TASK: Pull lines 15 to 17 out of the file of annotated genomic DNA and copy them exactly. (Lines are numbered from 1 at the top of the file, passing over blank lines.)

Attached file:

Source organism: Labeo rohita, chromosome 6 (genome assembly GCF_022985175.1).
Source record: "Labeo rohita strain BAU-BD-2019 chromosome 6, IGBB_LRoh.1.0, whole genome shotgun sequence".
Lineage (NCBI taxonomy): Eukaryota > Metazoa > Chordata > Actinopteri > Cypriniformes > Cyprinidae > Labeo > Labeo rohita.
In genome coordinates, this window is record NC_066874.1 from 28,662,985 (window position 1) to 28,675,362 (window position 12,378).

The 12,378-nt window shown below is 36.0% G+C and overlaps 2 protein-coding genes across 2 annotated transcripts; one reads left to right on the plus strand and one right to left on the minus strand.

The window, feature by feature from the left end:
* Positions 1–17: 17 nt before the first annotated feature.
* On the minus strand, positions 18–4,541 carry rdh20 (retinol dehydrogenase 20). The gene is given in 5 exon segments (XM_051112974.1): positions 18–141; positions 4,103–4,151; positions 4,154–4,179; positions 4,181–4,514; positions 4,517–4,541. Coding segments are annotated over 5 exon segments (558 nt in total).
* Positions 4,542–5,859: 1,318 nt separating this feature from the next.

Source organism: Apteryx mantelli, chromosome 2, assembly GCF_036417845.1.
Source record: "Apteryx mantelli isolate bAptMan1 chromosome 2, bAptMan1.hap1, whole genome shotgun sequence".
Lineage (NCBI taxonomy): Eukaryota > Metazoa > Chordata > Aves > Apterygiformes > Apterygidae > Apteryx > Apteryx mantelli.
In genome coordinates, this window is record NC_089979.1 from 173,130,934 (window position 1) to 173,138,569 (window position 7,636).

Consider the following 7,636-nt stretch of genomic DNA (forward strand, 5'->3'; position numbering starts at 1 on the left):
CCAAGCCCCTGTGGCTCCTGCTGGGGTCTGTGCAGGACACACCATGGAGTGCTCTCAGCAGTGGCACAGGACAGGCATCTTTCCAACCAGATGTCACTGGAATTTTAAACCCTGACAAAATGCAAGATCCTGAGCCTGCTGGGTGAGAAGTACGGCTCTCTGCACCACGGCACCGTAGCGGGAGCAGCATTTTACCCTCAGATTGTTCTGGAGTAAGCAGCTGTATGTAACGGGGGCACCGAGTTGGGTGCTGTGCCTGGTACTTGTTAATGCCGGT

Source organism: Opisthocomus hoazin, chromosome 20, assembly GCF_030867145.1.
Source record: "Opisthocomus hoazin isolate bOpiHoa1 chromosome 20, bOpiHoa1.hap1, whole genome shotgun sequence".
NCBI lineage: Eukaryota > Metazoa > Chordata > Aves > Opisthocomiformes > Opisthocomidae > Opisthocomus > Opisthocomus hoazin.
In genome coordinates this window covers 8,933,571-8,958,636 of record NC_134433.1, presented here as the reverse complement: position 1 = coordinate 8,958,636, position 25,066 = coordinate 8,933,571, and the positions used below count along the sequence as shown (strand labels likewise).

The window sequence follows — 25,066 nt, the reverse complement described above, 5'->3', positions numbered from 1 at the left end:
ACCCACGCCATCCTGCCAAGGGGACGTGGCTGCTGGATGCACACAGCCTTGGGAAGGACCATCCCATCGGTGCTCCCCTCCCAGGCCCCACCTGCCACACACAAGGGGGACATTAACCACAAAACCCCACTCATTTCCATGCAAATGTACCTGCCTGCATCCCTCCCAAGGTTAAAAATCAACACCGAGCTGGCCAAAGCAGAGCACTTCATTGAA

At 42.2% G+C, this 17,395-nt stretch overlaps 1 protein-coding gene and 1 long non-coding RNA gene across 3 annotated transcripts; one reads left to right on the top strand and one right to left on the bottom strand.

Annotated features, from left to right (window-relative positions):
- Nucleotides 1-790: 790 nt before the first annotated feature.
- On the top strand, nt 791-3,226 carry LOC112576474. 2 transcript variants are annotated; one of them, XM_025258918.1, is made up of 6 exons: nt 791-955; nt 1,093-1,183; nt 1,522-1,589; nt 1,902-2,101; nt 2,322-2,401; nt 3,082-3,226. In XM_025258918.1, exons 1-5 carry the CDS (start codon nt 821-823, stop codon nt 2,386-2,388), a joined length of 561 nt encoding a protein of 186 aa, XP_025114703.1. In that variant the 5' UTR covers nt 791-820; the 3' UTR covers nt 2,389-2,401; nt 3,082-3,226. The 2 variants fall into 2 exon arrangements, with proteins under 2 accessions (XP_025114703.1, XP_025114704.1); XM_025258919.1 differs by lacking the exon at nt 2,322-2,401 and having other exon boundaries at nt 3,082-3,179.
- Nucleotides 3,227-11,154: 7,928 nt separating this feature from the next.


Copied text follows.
CCAAGCCCCTGTGGCTCCTGCTGGGGTCTGTGCAGGACACACCATGGAGTGCTCTCAGCAGTGGCACAGGACAGGCATCTTTCCAACCAGATGTCACTGGAATTTTAAACCCTGACAAAATGCAAGATCCTGAGCCTGCTGGGTGAGAAGTACGGCTCTCTGCACCACGGCACCGTAGCGGGAGCAGCATTTTACCCTCAGATTGTTCTGGAGTAAGCAGCTGTATGTAACGGGGGCACCGAGTTGGGTGCTGTGCCTGGTACTTGTTAATGCCGGT

Source organism: Opisthocomus hoazin, chromosome 20, assembly GCF_030867145.1.
Source record: "Opisthocomus hoazin isolate bOpiHoa1 chromosome 20, bOpiHoa1.hap1, whole genome shotgun sequence".